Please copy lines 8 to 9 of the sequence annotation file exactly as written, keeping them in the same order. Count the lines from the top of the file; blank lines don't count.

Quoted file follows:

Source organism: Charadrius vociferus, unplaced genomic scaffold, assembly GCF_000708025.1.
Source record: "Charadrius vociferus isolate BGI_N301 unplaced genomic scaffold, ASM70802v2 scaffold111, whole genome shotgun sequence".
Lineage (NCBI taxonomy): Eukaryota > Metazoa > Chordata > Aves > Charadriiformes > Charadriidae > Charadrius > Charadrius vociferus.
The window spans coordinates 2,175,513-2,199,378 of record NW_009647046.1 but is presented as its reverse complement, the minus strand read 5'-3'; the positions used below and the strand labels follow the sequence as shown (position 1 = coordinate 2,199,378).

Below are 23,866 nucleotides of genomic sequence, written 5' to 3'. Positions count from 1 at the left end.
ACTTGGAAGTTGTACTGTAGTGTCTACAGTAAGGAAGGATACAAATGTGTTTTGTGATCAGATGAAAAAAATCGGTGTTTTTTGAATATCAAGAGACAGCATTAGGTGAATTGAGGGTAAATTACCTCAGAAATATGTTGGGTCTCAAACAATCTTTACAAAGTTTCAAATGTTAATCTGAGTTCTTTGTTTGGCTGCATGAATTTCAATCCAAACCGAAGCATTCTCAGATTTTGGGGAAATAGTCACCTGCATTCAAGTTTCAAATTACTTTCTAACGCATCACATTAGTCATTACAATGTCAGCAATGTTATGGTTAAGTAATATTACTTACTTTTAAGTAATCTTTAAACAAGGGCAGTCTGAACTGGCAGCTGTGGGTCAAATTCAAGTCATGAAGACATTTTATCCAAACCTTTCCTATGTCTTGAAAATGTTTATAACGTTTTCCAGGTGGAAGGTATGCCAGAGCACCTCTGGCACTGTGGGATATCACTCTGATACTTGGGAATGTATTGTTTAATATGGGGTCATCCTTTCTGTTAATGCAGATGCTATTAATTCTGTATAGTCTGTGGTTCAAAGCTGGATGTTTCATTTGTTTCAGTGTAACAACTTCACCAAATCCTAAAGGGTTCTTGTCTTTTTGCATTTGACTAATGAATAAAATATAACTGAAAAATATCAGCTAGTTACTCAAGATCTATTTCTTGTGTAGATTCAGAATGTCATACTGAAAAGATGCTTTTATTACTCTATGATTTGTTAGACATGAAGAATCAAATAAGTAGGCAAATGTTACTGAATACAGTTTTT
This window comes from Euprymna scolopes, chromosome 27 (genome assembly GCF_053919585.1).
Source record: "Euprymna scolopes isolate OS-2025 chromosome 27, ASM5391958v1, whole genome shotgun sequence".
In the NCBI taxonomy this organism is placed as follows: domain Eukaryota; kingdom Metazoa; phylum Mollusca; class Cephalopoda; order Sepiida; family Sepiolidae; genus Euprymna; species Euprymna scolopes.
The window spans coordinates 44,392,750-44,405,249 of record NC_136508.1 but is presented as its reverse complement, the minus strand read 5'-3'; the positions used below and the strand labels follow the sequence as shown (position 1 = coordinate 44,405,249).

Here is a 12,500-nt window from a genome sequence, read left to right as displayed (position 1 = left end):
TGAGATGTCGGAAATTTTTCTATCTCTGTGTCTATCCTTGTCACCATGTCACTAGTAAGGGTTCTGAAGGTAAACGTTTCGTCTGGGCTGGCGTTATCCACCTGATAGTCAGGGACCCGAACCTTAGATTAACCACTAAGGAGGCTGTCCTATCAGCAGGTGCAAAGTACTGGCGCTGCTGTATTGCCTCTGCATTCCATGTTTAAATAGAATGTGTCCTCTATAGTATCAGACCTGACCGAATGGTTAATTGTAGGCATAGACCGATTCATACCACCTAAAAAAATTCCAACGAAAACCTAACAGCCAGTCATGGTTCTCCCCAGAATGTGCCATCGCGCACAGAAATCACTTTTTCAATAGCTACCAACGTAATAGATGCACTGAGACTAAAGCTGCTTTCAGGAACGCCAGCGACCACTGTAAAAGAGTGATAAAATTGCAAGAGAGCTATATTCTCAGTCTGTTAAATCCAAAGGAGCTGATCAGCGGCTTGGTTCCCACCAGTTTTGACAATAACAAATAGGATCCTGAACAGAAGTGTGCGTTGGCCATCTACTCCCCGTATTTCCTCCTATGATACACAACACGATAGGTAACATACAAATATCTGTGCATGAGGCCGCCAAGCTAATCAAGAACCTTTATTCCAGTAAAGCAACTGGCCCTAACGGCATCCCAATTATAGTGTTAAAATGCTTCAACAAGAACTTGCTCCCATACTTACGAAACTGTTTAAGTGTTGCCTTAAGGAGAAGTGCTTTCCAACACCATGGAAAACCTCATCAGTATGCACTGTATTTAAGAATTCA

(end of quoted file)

Source record: "Euprymna scolopes isolate OS-2025 chromosome 27, ASM5391958v1, whole genome shotgun sequence".
In the NCBI taxonomy this organism is placed as follows: domain Eukaryota; kingdom Metazoa; phylum Mollusca; class Cephalopoda; order Sepiida; family Sepiolidae; genus Euprymna; species Euprymna scolopes.